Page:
"For X meerkats, Compare the Meerkat.com. For cheap car insurance, compare the MARKET.com. Simples. Tssk."
"Because at Dairy Queen, good is not good enough."
"It pays to Discover." ("The card that pays you back.")
Parodied in an advertisement for Dr. Pepper 10. A faux action movie is unfolding where a protagonist and driver are driving a jeep through a jungle trying to outrun villains. The protagonist triggers a trap that stops the villains, then the jeep stops and the protagonist looks into the camera and simply says, "Catch phrase!" (If anything can be said to be an actual catchphrase for them, it would probably be "You make the world taste better.")
Esurance - "Insurance for the modern world."
"GEICO, 15 minutes could save you 15 percent or more on car insurance."
Hallmark - "When you care enough to send the very best."
"Just wait'll we get our Hanes on you."
Kellogg's - "The best to you each morning." (In classic advertisements.)
Kellogg's Frosted Flakes - "They're not just good. They're grrrreat!" or "They bring out the tiger in you!"
Kellogg's Raisin Bran Crunch - "Sounds good."
Macy's - "Way to shop."
"There are some things money can't buy. For everything else, there's MasterCard."
"Maybe she's born with it. Or maybe it's Maybelline."
In Calvin and Hobbes, "kablooie" is a word Calvin loves to use to describe any kind of explosion. He may have learned it from his favorite story, "Hamster Huey and the Gooey Kablooie," though what the "kablooie" of that story was readers will never know.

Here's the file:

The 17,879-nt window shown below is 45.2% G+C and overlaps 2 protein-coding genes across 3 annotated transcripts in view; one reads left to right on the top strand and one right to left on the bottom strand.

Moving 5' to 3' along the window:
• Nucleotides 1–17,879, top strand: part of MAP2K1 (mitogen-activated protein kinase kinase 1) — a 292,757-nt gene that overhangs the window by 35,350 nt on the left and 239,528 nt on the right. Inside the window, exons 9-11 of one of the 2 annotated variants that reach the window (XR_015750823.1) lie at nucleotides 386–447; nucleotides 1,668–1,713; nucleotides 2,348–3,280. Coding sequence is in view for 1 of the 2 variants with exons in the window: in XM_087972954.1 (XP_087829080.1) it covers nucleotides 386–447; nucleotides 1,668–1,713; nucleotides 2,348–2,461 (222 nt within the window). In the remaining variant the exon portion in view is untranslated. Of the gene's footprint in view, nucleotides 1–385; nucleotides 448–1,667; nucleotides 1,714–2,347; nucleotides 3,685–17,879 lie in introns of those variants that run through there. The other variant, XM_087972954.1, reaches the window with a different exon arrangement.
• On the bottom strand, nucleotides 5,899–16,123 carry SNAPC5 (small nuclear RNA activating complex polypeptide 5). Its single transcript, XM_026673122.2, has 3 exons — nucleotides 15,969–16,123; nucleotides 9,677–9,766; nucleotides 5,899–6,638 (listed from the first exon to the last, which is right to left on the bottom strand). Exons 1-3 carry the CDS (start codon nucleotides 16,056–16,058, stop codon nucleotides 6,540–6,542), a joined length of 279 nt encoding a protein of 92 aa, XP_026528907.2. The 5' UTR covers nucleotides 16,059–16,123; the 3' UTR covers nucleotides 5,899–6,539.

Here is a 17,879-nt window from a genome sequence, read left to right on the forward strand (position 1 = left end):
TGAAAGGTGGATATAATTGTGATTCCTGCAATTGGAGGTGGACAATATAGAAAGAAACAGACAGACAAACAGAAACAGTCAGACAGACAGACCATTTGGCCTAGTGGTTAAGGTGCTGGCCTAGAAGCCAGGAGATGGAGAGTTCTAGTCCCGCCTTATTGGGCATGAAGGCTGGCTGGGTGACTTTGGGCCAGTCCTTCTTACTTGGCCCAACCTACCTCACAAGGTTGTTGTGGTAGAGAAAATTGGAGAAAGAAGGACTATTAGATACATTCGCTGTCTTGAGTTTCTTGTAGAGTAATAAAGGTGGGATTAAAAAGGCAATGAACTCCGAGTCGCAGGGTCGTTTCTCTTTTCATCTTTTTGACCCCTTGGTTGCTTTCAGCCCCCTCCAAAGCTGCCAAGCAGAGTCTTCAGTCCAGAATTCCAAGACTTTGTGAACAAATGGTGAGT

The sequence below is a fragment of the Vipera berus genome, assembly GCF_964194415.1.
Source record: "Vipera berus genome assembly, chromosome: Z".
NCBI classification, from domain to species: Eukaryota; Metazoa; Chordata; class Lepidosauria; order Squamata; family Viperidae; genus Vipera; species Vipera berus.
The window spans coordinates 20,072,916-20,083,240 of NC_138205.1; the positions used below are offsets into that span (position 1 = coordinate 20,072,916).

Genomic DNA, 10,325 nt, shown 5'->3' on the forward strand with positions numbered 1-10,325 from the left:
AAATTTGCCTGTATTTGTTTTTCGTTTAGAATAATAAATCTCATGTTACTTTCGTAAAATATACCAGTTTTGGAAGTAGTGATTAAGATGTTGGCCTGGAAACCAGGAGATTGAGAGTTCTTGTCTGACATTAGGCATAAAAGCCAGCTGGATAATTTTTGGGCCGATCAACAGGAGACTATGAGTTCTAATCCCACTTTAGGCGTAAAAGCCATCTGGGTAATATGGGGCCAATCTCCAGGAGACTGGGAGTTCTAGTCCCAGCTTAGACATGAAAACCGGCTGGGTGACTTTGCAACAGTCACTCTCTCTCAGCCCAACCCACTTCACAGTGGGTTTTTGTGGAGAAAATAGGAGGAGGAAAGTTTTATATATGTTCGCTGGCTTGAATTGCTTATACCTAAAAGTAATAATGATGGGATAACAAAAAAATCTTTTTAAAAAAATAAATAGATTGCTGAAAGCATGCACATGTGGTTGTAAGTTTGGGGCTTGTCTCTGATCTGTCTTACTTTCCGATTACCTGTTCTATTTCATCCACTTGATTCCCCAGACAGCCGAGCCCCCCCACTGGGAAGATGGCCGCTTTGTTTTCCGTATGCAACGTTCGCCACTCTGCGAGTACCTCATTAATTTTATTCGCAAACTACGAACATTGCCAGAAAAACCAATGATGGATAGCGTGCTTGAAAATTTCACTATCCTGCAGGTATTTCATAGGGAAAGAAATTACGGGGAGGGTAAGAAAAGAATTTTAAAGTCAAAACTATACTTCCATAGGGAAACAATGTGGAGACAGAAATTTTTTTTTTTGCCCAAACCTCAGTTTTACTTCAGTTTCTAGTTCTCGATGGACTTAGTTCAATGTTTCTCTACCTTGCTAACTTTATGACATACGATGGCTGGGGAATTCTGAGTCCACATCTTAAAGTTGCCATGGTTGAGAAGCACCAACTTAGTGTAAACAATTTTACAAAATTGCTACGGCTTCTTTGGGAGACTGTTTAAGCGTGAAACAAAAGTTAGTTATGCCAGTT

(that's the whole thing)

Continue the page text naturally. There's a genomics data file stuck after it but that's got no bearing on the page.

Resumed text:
Most of Superman's best known catch phrases actually originated in the highly popular radio show that lasted the entire decade of the 1940s, including the openings: "Faster than a speeding bullet!" and "Look! Up in the sky!", etc. Two of the best known are actually audio cues that helped listeners fill in the blanks of their own imaginations. "This looks like a job for Superman!" let the listener know that Clark Kent had just turned into Superman.note Bud Collyer used to let you know exactly when he'd finished changing in that phone booth: (mild-mannered voice) "This is a job—" (voice drops about an octave and a half) "FOR SUPERMAN!!!" "Up, up, and awaaaaaayyyyy!!!!" let the listener know that Superman was now flying.
His "Great Krypton!" started very early in the comic book, but Clark saying "Great Scott!" started with the George Reeves TV series. It was pretty clear that this was a case of Supie starting to say "Great Krypton" and then covering it up.
Comedy team Bob & Ray had a couple: inept reporter Wally Ballou's sign-on, "-ly Ballou here!" and the duo's closing signature. "This is Ray Goulding reminding you to write if you get work/And Bob Elliott reminding you to hang by your thumbs." Also possibly their habit of referring to their fictional staff as 'our Bob & Ray Organization', which by the end of their forty-year career in media parody ran to an empire AOL Time Warner might envy.
The two hosts of NPR's Car Talk end each show with "Don't drive like my brother!" "Don't drive like MY brother!"
Comedienne Cass Daley would sometimes follow a particularly bad joke with a shout of "I SAID IT AN' I'M GLAAAAADDD!!"
DJs Mark and Lard created loads of Catch Phrases during their run on Radio 1. ("Get to Bed!" "Fancy a Brew?" "Whhhhhoooo?" "Stop!...Carry on." etc.) Many were Running Gags from sketches they did, which often became unattached when the sketches ended and were borrowed by other DJs or requested by listeners.